White Castle mayor, police chief indicted on racketeering charges

Deidre Cruse, Government Reporter

A federal grand jury on Wednesday indicted White Castle Mayor Maurice A. Brown and his brother Police Chief Mario D. Brown on 20 counts including violations of the Racketeer Influenced and Corrupt Organizations (RICO) Act, U. S. Attorney Donald J. Cazayoux Jr. announced in a news release.

If convicted, Maurice Brown faces up to 170 years imprisonment and a $3.25 million fine, and Mario Brown faces up to 145 years in prison and a $3 million fine.

The grand jury issued the 27-page indictment on the opening day of qualifying in White Castle's municipal elections. (Both men have qualified for re-election, according to Iberville Clerk of Court J. G. “Bubbie” Dupont Jr.) It also came on the day that members of the White Castle Board of Aldermen were subpoenaed to testify before the federal grand jury.

The indictment – which stemmed from an ongoing investigation called “Operation Blighted Officials” – also charged the brothers with mail fraud, wire fraud, use of an interstate facility in aid of racketeering and forfeiture.

It alleges the men used their official positions in exchange for cash and other things of value over $10,000 for the benefit of businesspeople in connection with more than $5 million worth of transactions in three different bribery schemes.

In one scheme, Maurice brown allegedly obtained cash and other things of value from business people in exchange for using his position as mayor to promote and obtain money for the businesspeople's conceptual product known as the “Cifer 5000.” The product is an automated waste container cleaning system using   specially designed and equipped trucks to clean and sanitize commercial and residential waste containers.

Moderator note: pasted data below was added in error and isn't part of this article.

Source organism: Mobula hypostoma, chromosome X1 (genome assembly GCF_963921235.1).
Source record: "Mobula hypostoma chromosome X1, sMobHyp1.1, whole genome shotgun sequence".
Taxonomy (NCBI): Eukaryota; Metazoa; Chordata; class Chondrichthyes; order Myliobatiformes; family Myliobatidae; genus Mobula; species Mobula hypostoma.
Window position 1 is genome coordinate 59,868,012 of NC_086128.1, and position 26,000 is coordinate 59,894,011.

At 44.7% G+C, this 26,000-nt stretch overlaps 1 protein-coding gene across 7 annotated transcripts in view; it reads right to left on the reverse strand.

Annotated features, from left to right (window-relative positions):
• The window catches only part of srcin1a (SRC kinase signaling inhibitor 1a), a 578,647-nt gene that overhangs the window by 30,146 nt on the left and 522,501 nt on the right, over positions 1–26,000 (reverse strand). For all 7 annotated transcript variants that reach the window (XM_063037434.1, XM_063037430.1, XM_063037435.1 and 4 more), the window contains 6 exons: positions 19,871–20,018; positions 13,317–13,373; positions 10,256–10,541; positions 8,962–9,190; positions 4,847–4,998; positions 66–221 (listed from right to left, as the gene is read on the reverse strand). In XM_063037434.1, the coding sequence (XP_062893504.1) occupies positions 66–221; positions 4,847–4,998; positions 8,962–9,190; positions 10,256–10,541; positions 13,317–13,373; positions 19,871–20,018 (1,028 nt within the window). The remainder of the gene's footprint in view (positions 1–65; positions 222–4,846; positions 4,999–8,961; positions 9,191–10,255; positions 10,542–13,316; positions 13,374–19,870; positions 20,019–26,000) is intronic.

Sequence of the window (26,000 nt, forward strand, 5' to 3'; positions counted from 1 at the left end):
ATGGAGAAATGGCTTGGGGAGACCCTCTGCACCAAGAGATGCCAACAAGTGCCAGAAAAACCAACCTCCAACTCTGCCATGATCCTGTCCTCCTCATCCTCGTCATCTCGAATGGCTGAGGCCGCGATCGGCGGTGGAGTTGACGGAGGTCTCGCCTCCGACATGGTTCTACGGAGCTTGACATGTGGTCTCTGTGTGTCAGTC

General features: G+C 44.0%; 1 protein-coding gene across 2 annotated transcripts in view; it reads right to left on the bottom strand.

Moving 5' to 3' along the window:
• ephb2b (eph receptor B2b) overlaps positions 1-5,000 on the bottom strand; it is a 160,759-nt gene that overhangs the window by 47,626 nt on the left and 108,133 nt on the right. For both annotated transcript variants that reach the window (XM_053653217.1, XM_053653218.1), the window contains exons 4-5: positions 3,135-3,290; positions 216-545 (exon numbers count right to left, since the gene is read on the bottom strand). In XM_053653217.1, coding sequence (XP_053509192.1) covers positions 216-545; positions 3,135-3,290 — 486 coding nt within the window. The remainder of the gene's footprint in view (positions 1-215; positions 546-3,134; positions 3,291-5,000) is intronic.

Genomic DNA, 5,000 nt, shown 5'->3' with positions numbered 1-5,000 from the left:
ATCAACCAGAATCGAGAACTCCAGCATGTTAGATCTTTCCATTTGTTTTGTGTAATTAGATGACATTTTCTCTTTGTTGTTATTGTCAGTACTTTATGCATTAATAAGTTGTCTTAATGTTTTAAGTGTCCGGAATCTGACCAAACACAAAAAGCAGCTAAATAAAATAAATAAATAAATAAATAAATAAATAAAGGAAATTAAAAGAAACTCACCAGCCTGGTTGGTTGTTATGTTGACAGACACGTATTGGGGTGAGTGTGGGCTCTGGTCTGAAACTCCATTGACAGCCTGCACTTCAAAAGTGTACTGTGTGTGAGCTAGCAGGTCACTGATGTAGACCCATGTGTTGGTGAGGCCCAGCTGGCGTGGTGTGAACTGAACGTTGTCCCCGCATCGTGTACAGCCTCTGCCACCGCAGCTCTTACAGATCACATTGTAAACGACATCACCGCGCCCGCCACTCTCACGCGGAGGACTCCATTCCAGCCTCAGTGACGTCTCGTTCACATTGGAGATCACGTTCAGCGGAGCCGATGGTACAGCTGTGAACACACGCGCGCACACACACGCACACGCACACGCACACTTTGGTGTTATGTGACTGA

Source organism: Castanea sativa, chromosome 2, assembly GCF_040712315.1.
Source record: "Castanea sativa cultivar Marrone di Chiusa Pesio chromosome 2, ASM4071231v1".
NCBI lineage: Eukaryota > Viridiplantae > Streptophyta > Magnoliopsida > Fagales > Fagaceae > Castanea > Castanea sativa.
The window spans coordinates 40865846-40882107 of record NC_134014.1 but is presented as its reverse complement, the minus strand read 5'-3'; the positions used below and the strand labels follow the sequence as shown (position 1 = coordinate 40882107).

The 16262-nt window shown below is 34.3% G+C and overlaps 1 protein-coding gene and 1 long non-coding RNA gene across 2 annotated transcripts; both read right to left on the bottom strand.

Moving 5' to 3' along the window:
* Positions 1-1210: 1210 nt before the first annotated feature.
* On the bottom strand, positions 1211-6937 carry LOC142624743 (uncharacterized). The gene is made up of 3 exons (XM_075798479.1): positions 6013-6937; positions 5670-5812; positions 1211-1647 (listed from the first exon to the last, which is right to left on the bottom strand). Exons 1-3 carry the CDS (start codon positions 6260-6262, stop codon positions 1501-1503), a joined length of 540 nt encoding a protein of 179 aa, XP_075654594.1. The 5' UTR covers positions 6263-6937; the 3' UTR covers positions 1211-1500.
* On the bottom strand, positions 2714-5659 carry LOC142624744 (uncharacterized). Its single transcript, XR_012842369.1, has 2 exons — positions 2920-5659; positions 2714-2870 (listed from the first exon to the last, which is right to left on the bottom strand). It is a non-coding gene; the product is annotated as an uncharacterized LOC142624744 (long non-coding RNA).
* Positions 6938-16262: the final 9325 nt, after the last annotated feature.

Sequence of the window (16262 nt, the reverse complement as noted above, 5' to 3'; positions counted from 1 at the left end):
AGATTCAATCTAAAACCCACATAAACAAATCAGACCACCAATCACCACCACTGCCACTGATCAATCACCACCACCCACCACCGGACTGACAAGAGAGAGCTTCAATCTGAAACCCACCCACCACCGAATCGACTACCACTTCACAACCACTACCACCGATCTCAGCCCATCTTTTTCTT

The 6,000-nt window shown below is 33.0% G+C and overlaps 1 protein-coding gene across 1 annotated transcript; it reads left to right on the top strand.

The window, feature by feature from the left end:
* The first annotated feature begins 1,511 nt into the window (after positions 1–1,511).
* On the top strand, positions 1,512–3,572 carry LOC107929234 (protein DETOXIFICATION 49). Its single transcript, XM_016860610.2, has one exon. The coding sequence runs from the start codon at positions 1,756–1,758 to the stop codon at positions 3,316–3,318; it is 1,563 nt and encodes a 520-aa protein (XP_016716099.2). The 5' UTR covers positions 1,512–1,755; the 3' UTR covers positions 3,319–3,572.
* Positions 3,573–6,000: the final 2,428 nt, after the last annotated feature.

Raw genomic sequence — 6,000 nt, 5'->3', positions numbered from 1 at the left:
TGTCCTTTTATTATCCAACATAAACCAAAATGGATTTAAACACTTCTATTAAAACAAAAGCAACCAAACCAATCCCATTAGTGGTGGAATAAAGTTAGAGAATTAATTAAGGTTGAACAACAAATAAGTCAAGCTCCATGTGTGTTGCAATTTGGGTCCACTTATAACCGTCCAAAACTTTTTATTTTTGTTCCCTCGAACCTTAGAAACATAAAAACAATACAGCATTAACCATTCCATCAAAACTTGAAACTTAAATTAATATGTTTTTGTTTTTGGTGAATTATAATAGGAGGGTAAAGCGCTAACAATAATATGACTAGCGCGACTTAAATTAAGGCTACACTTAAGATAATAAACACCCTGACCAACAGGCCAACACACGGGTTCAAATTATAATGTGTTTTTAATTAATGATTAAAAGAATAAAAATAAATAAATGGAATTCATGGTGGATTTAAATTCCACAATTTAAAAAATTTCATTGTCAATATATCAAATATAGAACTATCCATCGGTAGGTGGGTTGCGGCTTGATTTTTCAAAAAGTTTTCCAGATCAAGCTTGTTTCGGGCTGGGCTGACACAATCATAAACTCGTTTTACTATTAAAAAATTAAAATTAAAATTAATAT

According to the indictment, the second bribery scheme involved the defendants obtaining cash and other things of value in exchange for Mario Brown using false representations to obtain confidential law enforcement information from the FBI and providing it to one of the business people.

Mario Brown also is accused in the third bribery scheme for obtaining cash from one of the businesspeople in exchange for using his position to fraudulently obtain leniency for an individual facing drug charges in Connecticut.

“It is always a sad day when a public official betrays the trust of the citizens he has sworn to represent and protect,” Cazayoux said. “I am thankful for the diligence and sophisticated work of the FBI in this case, and am hopeful that all of our citizens will realize that all of us must abide by the law.”

Two weeks ago, the FBI searched and removed records White Castle Town Hall, Port Allen City Hall and police station and St. Gabriel City Hall.

Also Wednesday, the grand jury indicted the mayor of New Roads, Thomas A. Nelson Jr. on violations of the Rico Act and forfeiture. If convicted, Nelson faces up to 20 years in prison and a $250,000 fine.

The U. S. Attonrey's office noted that an indictment is a grand jury's determination that probable cause exists to believe a defendant has committed offenses, and that defendants are presumed innocent until and unless proven guilty at trial.